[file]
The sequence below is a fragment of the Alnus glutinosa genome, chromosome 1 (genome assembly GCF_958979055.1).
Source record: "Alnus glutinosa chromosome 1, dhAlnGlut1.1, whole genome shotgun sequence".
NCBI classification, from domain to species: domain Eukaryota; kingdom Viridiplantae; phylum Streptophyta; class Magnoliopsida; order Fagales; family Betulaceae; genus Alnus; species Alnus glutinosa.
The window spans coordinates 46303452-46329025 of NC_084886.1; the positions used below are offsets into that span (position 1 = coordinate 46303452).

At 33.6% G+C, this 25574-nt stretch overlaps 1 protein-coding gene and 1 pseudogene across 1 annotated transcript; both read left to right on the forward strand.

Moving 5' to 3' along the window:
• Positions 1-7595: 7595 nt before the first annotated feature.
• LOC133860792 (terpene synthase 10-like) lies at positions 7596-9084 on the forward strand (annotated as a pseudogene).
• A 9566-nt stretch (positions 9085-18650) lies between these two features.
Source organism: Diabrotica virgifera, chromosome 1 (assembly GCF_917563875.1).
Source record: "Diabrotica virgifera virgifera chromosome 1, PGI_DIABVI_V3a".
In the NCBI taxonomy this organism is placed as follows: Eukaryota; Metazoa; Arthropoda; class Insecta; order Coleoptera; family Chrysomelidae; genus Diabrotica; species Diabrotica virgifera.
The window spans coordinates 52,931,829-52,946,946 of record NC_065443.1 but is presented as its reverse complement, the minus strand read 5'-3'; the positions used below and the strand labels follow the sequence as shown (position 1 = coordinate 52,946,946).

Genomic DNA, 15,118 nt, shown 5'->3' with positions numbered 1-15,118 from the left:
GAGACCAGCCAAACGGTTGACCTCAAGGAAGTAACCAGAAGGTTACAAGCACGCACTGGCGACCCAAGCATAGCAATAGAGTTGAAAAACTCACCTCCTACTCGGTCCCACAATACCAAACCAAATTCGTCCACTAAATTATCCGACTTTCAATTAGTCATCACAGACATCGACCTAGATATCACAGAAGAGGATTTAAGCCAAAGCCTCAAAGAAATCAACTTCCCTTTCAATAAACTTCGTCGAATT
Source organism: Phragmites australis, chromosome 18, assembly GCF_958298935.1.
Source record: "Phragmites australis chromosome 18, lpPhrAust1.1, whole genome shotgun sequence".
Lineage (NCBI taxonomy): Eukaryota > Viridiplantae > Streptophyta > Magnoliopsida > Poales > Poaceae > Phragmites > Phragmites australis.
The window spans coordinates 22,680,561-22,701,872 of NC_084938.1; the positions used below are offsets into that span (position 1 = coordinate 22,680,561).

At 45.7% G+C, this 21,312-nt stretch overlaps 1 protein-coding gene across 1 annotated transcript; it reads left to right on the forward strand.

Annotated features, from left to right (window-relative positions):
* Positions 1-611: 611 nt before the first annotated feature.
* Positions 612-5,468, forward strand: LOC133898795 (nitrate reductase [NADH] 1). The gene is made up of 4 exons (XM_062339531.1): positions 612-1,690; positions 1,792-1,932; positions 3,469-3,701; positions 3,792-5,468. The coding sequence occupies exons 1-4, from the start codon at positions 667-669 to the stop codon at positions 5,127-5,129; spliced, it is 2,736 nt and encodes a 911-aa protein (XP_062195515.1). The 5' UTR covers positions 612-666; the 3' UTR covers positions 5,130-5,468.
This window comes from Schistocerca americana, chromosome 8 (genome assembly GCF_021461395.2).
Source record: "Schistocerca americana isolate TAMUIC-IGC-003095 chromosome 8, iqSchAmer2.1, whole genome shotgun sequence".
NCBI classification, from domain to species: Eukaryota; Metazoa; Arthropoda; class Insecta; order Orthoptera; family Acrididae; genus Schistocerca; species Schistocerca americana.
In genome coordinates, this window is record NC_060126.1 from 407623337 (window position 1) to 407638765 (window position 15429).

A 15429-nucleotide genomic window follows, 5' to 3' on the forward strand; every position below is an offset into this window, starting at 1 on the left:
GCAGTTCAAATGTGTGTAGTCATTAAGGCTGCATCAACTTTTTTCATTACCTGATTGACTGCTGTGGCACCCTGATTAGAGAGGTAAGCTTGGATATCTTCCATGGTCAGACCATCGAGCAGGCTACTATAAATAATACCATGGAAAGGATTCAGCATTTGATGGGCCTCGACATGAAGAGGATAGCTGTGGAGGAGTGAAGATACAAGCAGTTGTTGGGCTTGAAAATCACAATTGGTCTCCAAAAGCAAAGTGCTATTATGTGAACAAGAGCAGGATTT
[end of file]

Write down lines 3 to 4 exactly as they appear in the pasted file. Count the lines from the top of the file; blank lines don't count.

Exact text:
NCBI classification, from domain to species: domain Eukaryota; kingdom Viridiplantae; phylum Streptophyta; class Magnoliopsida; order Fagales; family Betulaceae; genus Alnus; species Alnus glutinosa.
The window spans coordinates 46303452-46329025 of NC_084886.1; the positions used below are offsets into that span (position 1 = coordinate 46303452).